Workcover interviewed more than a dozen current and former Essendon employees as part of its investigation and rejected the Workcover claim. Elliott is appealing the Workcover decision. The pair has also made a claim against the club’s insurer for stress.

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WA Liberal MLA spotted ‘handing out’ One Nation election material

A Liberal MLA has been accused of handing out how to vote cards for Pauline Hanson’s One Nation as early voters cast their ballots in Esperance in Western Australia’s south.
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Dr Graham Jacobs, who entered parliament in 2005, has represented the electorate of Eyre since 2008 and is standing for re-election in Saturday’s ballot.

At a polling station in Esperance, he was spotted handing out his own party’s how to vote cards – but also holding One Nation election material.

A witness at the pre-polling station at the Esperance Courthouse, who did not want to be named, said a number of voters were perplexed when he allegedly tried to hand them the One Nation cards.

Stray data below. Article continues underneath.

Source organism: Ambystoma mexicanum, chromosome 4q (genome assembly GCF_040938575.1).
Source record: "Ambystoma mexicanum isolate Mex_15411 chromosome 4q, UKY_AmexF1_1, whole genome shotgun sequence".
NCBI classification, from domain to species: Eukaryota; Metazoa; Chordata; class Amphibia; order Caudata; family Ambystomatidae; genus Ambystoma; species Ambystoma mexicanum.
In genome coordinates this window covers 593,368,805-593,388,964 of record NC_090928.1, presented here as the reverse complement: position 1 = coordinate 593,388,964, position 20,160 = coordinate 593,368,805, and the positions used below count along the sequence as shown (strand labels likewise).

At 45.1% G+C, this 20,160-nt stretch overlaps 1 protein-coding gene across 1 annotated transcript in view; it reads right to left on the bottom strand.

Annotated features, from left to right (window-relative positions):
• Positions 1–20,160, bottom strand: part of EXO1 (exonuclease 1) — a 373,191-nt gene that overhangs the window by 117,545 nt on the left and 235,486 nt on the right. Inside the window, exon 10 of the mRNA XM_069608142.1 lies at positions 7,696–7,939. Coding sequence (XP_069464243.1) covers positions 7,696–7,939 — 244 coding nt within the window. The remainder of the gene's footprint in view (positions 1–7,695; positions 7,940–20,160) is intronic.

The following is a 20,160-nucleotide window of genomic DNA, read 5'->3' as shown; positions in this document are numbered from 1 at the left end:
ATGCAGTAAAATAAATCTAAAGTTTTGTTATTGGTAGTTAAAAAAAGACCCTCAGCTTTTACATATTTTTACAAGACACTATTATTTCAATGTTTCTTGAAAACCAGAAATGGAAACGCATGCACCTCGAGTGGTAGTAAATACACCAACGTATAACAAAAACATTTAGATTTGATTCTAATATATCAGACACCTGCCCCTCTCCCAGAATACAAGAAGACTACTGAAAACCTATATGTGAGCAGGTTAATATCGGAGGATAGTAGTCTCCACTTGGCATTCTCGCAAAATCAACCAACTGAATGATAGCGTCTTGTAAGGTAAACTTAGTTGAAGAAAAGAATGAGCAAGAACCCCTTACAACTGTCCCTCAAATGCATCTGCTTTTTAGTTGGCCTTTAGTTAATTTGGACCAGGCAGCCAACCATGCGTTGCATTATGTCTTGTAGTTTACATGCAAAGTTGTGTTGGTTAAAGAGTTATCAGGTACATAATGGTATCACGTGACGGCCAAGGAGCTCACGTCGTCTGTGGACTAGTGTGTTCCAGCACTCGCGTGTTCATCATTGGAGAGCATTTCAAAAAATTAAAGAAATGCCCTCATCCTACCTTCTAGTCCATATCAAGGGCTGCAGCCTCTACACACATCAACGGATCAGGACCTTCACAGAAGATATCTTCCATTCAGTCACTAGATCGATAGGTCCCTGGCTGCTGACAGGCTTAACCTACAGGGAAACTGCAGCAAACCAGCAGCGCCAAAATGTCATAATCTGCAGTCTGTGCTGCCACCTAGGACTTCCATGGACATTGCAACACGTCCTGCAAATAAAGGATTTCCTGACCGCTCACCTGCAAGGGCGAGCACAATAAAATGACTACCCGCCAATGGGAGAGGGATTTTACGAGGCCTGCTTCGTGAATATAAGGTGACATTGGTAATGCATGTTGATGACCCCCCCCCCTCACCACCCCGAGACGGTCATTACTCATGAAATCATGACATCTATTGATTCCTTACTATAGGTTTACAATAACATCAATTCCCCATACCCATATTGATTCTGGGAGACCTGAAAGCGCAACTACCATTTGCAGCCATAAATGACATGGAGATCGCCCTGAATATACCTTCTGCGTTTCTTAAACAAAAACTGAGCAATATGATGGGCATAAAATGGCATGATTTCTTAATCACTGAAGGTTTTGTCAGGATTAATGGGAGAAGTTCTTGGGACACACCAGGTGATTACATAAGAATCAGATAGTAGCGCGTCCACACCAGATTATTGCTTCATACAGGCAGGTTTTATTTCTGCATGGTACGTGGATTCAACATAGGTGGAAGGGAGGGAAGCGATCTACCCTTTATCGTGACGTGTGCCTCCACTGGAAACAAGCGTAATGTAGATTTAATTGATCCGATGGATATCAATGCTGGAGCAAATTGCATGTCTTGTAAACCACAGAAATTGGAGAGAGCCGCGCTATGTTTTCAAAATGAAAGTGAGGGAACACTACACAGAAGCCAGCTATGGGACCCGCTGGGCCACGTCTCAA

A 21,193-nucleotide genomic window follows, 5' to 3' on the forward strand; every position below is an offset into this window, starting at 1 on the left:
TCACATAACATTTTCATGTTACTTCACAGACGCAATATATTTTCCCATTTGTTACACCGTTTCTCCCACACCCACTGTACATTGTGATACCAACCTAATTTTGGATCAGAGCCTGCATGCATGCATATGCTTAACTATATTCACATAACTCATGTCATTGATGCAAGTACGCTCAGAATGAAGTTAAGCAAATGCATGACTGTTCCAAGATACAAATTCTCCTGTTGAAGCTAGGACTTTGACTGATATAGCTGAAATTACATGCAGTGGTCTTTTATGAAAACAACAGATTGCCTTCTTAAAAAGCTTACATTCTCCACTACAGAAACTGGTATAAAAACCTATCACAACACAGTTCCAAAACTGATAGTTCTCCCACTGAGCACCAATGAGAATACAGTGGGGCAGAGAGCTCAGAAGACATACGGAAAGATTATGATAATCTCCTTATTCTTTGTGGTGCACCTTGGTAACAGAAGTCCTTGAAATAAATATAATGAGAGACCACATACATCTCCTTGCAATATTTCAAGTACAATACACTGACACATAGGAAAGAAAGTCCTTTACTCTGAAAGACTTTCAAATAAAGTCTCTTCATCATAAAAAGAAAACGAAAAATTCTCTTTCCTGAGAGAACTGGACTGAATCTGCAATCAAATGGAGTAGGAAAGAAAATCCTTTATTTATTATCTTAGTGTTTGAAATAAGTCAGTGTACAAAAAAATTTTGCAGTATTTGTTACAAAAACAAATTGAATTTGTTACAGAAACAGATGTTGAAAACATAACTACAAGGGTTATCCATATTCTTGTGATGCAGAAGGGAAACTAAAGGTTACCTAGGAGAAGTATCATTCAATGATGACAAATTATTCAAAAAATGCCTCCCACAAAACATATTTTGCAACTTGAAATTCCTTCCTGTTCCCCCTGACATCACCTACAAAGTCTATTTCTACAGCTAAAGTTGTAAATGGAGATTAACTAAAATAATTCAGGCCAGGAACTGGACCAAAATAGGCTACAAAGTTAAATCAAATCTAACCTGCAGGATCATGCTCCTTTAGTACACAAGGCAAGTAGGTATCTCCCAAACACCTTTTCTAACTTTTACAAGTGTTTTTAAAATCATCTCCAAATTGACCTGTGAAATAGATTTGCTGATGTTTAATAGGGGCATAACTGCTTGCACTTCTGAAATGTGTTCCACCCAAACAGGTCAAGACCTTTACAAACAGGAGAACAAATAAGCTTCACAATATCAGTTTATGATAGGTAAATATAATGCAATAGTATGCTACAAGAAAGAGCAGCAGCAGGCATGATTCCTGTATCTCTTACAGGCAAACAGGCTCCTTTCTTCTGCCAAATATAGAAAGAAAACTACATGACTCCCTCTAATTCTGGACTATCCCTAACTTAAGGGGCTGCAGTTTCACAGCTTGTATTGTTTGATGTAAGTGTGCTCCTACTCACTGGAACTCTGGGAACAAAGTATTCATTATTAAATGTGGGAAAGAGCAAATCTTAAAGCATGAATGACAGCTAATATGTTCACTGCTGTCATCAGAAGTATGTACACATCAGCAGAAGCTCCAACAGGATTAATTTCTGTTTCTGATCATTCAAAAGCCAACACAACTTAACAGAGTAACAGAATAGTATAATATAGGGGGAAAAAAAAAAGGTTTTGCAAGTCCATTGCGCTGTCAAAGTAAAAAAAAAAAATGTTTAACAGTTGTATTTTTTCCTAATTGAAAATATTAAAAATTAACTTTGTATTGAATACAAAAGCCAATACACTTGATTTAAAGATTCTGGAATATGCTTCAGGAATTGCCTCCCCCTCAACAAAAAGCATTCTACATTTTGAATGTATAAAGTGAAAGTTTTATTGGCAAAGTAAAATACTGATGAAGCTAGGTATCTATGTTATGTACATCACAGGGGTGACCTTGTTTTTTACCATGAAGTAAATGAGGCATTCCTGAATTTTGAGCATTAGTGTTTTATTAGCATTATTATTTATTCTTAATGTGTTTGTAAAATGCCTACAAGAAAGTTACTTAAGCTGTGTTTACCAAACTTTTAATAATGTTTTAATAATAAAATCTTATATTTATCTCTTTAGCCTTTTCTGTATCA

“He’s the sitting MP so people know who he is,” the witness said.

A spokesperson for Mr Jacobs denied he was distributing One Nation how-to-vote cards to voters, or that it had anything to do with the preference deal.

“He was probably just having a look at it,” she said.

The Liberal party agreed to a controversial preference deal with the far-right minor party, which will see the party preference One Nation above the Nationals in the upper house country regions in exchange for support in all lower house seats.

Acting WA Nationals director Nathan Quigley said:”These are desperate and high-risk tactics. If this election doesn’t go well for the Liberals the architects of this preference deal will have a lot to answer for.”

A leaked internal poll for the Liberals shows the state government is in a “far worse” position than that shown by published surveys, which point to a Coalition loss on Saturday, and that the preference deal with One Nation is to blame.

A Liberal source said the dismal forecast for this weekend’s state election was the result of a major backlash to the Liberal Party’s preference deal with One Nation.

“Liberals want to be able to say we’re for stronger borders but we’re not racists,” the source said.

One Nation leader Pauline Hanson is in WA on a last ditch effort to invigorate support for her party, which has been plagued by infighting.